I can't believe I haven't found an answer elsewhere.....

I have read repeatedly about blue/anti-blue gluons, etc., but no reason as to why they don't destroy each other immediately.....

Or maybe they do? But only after they have carried the 'charge' between quarks?

Edit: What about a red-antigreen gluon and an antired-green one?

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    $\begingroup$ You could ask this question in a much simpler context - when a gamma ray produces an electron-positron pair, why don't they immediately annihilate? The answer will likely be similar. $\endgroup$ Commented Jun 17, 2019 at 17:51
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    $\begingroup$ There are no "green" gluons, nor "anti-green" ones. They transform in the adjoint. You may come up with charges of the type "green--anti-red" and so on. $\endgroup$
    – user178876
    Commented Jun 17, 2019 at 17:53
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    $\begingroup$ @marmot This is as good as an answer, if you wrote up a few framing sentences around it. The OP might not understand these two labels for a single particle.... $\endgroup$ Commented Jun 17, 2019 at 18:53
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    $\begingroup$ Kurt, we don't have a set of gluons and a separate set of antigluons. Very roughly, a green quark can turn into a red quark by emitting a green-antired gluon, and if a red quark absorbs that gluon it will turn green. But that's just a rough "cartoon" of the actual QCD model. You need matrices & group theory to describe it properly. $\endgroup$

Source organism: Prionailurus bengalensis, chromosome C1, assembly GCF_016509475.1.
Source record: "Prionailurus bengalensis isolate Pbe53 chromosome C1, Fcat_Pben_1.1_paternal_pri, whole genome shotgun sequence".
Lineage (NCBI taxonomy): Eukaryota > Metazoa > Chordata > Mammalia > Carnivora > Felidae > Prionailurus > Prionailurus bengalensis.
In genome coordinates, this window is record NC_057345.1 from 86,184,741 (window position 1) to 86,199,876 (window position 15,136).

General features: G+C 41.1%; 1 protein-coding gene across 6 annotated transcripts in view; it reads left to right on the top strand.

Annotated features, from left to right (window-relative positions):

– PM 2Ring
    Commented Jun 17, 2019 at 20:02
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    $\begingroup$ A single gluon has a color and an anticolor label. A green-antigreen gluon is the gauge QFT excitation coupling to a green quark and an antigen antiquark. As @marmot says, you cannot talk about three $\bar{G}G, ~ \bar{R} R, ~ \bar{B} B$ gluons, since they'd sum up to a color singlet, so no gluons. You must always be mindful that these are overstretched metaphors to summarize the math in codespeak, and hardly anything else. Taking these cartoons too seriously ignoring the math always leads to grief! $\endgroup$ Commented Jun 17, 2019 at 21:35

1 Answer 1


Gluons transform in the adjoint representation. The charges "red", "green" and "blue" refer to the weights of the fundamental representation. So you may assign the gluons charges like "red"--"anti-green" (but this does not quite work out because this fails to take into account the "tracelessness" condition, i.e. you will naively get 9 instead of 8 gluons). A color-neutral combination of gluons can annihilate into photons, but not directly since gluons do not carry electric charge. The following shows a loop diagram that could with a lot of good will be interpreted as "gluon annihilation" (but recall that gluons are not asymptotically free states, so the term "annihilation" has to be interpreted in a somewhat unusual way). The second diagram shows that the answer by TEH is not entirely correct (but it is true to a very good approximation since the corresponding amplitude is highly suppressed).

enter image description here

So the bottom-line is that, as long as you can form an invariant contraction of the incoming states, they can annihilate. In particular, gluons can, since their only quantum numbers are that they are octets under SU(3), and $\boldsymbol{8}\times\boldsymbol{8}$ contains a singlet. The annihilation rate may, however, be very much suppressed, as in the case of $e^-\mu^+\to\gamma\gamma$.


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